It looks a bit like the "cozy coupe" that so many kids used to cruise their driveways during the 90s, but Google says that it could be the future. The latest version of the Self-Driving Car is nothing like the Lexus edition that we reported on previously. Gone are the steering wheel, brakes and much of the staples that many associate with a motorized vehicle. This one is all electric, having the same approximately one hundred-mile range as the Fiat 500e.
As you saw in the YouTube video, these vehicles are very unique. Google has said that an unnamed manufacturer will build 100 prototypes they that hope to integrate onto U.S. roadways. Rumors are that Roush Industries out of Detroit is just the company for this job. Nothing, however, has been officially confirmed, except Google reportedly saying that they would be built in the motor city area.
One of the eyebrow-raising concepts that Google has hinted at is how they would like this self-driving car to change how vehicles are used. In one of their official videos via the official SDC Google+ page, Chris Urmson, Director, of the Google Self-Driving Cars project said, “imagine never losing someone to a traffic accident again. Imagine a world where you get in your car, it takes you where you want to go, and then you get out. You don’t have to search for parking. You just leave it and it goes off and helps someone else get where they’re going.” Does Urmson mean that these vehicles will be specialized cars that act as communal transportation, or that the hope is that the individualization of all automobiles will be replaced with these self-driving transports? One has to lean towards the latter based on him saying, “never losing someone to a traffic accident.” If there wasn’t a full buy-in and change over to self-driving cars, how could such a hope be possible?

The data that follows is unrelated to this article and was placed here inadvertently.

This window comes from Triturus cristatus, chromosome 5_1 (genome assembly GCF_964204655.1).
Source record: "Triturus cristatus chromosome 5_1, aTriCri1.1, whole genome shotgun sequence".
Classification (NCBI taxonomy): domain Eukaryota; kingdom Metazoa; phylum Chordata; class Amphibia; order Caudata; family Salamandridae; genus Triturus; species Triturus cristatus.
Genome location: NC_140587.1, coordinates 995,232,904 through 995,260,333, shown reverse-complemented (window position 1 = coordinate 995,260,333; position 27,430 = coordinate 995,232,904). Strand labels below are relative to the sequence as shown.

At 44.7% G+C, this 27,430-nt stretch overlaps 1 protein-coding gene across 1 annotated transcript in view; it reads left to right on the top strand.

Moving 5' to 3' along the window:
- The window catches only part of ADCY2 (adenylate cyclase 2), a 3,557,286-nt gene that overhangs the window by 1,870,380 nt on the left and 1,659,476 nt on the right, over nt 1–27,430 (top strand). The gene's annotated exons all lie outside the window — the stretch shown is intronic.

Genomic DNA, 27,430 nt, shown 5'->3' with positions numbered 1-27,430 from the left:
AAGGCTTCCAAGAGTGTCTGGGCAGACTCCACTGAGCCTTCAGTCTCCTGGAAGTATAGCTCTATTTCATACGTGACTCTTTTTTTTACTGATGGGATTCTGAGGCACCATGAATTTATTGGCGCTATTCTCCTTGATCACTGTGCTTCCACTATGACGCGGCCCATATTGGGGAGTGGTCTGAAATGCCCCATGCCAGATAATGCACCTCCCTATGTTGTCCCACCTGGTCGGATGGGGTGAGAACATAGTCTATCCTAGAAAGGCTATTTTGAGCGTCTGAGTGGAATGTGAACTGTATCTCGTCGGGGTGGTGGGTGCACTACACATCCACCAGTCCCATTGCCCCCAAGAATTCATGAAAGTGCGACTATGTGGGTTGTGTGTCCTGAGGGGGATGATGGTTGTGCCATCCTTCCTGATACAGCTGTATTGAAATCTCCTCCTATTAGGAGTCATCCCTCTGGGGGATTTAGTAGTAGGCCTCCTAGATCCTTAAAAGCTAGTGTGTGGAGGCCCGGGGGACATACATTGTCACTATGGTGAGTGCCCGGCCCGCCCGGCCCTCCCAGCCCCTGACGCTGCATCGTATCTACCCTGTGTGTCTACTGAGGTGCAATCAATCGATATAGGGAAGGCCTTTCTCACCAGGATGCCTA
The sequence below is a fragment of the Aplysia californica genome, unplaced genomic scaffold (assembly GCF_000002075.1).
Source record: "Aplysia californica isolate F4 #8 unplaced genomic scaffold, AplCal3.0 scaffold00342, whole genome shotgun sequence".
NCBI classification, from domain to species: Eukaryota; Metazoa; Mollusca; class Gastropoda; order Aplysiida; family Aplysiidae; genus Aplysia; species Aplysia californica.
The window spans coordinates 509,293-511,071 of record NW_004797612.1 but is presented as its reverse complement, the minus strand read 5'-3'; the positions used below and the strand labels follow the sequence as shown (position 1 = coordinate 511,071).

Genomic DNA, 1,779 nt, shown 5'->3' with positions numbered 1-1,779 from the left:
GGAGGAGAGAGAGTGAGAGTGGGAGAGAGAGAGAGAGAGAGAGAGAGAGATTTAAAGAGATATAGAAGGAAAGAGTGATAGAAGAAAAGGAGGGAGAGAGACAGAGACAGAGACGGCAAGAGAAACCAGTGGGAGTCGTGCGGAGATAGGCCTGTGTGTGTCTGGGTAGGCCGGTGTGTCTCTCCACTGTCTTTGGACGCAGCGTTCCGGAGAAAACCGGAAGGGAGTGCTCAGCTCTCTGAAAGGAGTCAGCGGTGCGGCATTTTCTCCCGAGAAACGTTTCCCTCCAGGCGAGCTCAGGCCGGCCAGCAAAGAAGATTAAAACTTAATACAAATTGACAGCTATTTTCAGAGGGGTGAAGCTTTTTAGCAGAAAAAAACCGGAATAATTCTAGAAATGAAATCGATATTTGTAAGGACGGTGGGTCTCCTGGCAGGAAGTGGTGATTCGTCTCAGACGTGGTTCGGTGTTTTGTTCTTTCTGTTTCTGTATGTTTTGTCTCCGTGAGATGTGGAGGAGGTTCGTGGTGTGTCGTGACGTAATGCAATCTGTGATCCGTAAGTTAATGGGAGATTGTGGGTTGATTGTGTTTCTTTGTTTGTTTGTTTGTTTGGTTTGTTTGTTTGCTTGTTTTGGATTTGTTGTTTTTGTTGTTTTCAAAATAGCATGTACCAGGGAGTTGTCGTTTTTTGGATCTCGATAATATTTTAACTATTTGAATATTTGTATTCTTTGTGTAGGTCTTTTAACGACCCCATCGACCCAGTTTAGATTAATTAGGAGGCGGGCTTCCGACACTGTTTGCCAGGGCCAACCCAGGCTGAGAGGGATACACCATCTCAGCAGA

Let’s say that the roadways are filled with self-driving vehicles that transport people without individual ownership. Assuming that OEMs are making these self-driving machines, to whom are dealers selling cars to in that scenario? Who's at fault for their accidents? What do you see for the future of self-driving cars?